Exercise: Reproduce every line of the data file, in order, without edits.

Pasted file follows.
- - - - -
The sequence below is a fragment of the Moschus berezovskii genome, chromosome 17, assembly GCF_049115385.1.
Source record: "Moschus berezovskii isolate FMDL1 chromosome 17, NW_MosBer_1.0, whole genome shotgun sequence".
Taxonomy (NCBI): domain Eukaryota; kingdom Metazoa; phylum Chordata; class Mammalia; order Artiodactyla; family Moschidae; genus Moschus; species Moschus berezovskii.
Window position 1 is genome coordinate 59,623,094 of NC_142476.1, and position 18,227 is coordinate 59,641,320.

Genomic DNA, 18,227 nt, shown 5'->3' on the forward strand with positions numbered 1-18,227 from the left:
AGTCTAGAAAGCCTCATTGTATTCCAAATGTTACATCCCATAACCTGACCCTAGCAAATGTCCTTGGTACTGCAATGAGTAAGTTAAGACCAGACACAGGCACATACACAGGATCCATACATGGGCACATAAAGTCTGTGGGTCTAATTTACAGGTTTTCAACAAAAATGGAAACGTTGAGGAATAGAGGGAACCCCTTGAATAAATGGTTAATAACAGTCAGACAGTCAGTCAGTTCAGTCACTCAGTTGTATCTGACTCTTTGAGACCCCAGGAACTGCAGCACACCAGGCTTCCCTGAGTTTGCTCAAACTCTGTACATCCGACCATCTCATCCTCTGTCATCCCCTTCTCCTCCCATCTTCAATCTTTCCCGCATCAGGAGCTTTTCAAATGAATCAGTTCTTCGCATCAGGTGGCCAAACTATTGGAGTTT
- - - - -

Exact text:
The sequence below is a fragment of the Moschus berezovskii genome, chromosome 17, assembly GCF_049115385.1.
Source record: "Moschus berezovskii isolate FMDL1 chromosome 17, NW_MosBer_1.0, whole genome shotgun sequence".
Taxonomy (NCBI): domain Eukaryota; kingdom Metazoa; phylum Chordata; class Mammalia; order Artiodactyla; family Moschidae; genus Moschus; species Moschus berezovskii.
Window position 1 is genome coordinate 59,623,094 of NC_142476.1, and position 18,227 is coordinate 59,641,320.

Genomic DNA, 18,227 nt, shown 5'->3' on the forward strand with positions numbered 1-18,227 from the left:
AGTCTAGAAAGCCTCATTGTATTCCAAATGTTACATCCCATAACCTGACCCTAGCAAATGTCCTTGGTACTGCAATGAGTAAGTTAAGACCAGACACAGGCACATACACAGGATCCATACATGGGCACATAAAGTCTGTGGGTCTAATTTACAGGTTTTCAACAAAAATGGAAACGTTGAGGAATAGAGGGAACCCCTTGAATAAATGGTTAATAACAGTCAGACAGTCAGTCAGTTCAGTCACTCAGTTGTATCTGACTCTTTGAGACCCCAGGAACTGCAGCACACCAGGCTTCCCTGAGTTTGCTCAAACTCTGTACATCCGACCATCTCATCCTCTGTCATCCCCTTCTCCTCCCATCTTCAATCTTTCCCGCATCAGGAGCTTTTCAAATGAATCAGTTCTTCGCATCAGGTGGCCAAACTATTGGAGTTT